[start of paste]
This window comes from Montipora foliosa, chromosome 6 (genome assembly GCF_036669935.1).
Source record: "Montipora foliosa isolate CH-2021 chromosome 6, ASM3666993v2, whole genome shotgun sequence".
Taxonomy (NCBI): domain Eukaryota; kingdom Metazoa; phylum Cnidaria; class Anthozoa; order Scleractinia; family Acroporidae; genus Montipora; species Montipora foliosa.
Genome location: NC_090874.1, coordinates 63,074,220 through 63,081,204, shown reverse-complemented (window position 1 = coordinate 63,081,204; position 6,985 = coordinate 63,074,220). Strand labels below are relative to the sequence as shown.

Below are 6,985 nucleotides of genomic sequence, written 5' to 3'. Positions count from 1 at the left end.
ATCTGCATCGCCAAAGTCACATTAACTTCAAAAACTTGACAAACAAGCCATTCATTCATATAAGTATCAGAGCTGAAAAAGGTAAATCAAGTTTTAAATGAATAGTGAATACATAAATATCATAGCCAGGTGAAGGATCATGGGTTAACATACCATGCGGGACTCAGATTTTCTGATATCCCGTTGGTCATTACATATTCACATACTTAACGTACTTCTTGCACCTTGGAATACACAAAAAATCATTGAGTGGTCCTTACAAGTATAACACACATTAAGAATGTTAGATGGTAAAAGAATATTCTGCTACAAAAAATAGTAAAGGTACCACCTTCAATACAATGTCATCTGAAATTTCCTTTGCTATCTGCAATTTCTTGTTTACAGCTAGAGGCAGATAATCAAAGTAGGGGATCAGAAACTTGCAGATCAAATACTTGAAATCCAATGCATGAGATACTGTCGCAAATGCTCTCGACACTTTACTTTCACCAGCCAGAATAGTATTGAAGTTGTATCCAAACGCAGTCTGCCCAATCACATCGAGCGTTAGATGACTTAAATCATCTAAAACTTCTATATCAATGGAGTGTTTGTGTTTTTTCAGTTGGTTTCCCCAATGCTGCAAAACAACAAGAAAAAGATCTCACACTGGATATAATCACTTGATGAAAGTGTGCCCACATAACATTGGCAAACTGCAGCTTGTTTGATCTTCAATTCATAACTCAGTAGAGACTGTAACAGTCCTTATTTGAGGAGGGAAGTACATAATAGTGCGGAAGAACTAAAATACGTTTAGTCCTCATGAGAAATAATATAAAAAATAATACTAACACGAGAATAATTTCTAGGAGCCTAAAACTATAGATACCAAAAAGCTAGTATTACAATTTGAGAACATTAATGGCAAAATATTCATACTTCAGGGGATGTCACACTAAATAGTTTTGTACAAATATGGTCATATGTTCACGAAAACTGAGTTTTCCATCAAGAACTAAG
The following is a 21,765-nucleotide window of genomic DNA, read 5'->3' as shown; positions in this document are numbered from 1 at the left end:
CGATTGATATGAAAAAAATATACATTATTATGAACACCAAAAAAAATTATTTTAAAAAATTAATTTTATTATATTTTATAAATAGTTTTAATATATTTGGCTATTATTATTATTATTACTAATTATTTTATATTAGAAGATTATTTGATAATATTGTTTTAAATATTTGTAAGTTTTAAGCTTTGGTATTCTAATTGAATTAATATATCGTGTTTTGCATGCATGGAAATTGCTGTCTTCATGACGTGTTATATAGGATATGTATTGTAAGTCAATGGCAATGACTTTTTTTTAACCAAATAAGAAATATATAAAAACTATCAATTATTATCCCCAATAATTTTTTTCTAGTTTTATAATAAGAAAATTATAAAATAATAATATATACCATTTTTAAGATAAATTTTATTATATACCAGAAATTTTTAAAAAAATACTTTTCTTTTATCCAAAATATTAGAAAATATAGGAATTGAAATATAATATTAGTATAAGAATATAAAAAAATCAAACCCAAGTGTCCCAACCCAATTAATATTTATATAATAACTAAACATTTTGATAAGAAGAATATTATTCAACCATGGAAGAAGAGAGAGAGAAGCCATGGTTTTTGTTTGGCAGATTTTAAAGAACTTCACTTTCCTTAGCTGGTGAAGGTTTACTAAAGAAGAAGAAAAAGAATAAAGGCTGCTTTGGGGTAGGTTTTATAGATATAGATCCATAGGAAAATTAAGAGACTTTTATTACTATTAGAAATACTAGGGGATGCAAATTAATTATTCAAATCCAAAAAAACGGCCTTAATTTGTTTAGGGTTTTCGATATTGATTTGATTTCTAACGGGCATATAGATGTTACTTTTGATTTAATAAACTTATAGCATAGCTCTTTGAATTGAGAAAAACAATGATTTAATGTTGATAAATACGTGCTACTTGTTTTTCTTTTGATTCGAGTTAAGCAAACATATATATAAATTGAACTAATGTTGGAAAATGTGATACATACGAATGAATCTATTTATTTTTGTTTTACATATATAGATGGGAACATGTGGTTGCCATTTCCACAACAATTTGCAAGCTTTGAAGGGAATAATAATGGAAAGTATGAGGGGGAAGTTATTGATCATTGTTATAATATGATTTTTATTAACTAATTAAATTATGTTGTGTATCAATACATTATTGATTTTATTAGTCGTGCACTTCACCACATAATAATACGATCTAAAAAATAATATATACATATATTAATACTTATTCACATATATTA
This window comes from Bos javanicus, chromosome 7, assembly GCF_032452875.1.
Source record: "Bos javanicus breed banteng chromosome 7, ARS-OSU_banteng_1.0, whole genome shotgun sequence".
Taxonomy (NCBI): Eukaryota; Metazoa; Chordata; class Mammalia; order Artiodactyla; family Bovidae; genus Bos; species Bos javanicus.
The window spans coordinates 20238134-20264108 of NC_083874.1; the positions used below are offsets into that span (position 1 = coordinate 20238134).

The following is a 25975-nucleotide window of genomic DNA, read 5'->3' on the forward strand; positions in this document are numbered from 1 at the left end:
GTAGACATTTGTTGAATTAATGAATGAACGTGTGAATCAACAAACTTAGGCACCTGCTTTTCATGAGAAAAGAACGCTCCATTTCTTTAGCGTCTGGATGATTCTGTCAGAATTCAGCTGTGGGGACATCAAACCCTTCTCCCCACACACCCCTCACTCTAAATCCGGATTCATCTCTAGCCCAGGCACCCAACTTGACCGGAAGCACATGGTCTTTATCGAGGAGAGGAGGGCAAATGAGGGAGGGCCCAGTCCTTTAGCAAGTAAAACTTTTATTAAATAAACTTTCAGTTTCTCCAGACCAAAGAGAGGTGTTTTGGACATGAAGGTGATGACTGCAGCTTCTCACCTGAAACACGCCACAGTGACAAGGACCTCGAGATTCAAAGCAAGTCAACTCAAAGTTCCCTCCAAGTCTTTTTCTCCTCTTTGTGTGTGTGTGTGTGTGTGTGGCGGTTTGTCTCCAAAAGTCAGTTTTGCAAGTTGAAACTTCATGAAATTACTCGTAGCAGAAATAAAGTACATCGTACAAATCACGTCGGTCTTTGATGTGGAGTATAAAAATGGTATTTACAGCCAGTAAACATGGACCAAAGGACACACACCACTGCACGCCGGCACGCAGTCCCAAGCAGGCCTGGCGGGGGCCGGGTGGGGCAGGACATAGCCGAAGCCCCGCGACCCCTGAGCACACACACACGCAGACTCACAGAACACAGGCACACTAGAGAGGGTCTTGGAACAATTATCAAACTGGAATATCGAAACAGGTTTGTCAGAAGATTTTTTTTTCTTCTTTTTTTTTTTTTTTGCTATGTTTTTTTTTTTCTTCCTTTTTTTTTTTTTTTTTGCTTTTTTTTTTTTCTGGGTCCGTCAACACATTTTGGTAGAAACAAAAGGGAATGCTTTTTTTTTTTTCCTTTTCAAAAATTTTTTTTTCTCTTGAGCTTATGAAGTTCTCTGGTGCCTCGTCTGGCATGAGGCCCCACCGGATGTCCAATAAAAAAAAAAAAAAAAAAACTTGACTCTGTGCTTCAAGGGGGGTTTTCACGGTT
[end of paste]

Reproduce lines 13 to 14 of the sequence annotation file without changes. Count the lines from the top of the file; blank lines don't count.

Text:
The following is a 25975-nucleotide window of genomic DNA, read 5'->3' on the forward strand; positions in this document are numbered from 1 at the left end:
GTAGACATTTGTTGAATTAATGAATGAACGTGTGAATCAACAAACTTAGGCACCTGCTTTTCATGAGAAAAGAACGCTCCATTTCTTTAGCGTCTGGATGATTCTGTCAGAATTCAGCTGTGGGGACATCAAACCCTTCTCCCCACACACCCCTCACTCTAAATCCGGATTCATCTCTAGCCCAGGCACCCAACTTGACCGGAAGCACATGGTCTTTATCGAGGAGAGGAGGGCAAATGAGGGAGGGCCCAGTCCTTTAGCAAGTAAAACTTTTATTAAATAAACTTTCAGTTTCTCCAGACCAAAGAGAGGTGTTTTGGACATGAAGGTGATGACTGCAGCTTCTCACCTGAAACACGCCACAGTGACAAGGACCTCGAGATTCAAAGCAAGTCAACTCAAAGTTCCCTCCAAGTCTTTTTCTCCTCTTTGTGTGTGTGTGTGTGTGTGTGGCGGTTTGTCTCCAAAAGTCAGTTTTGCAAGTTGAAACTTCATGAAATTACTCGTAGCAGAAATAAAGTACATCGTACAAATCACGTCGGTCTTTGATGTGGAGTATAAAAATGGTATTTACAGCCAGTAAACATGGACCAAAGGACACACACCACTGCACGCCGGCACGCAGTCCCAAGCAGGCCTGGCGGGGGCCGGGTGGGGCAGGACATAGCCGAAGCCCCGCGACCCCTGAGCACACACACACGCAGACTCACAGAACACAGGCACACTAGAGAGGGTCTTGGAACAATTATCAAACTGGAATATCGAAACAGGTTTGTCAGAAGATTTTTTTTTCTTCTTTTTTTTTTTTTTTGCTATGTTTTTTTTTTTCTTCCTTTTTTTTTTTTTTTTTGCTTTTTTTTTTTTCTGGGTCCGTCAACACATTTTGGTAGAAACAAAAGGGAATGCTTTTTTTTTTTTCCTTTTCAAAAATTTTTTTTTCTCTTGAGCTTATGAAGTTCTCTGGTGCCTCGTCTGGCATGAGGCCCCACCGGATGTCCAATAAAAAAAAAAAAAAAAAAACTTGACTCTGTGCTTCAAGGGGGGTTTTCACGGTT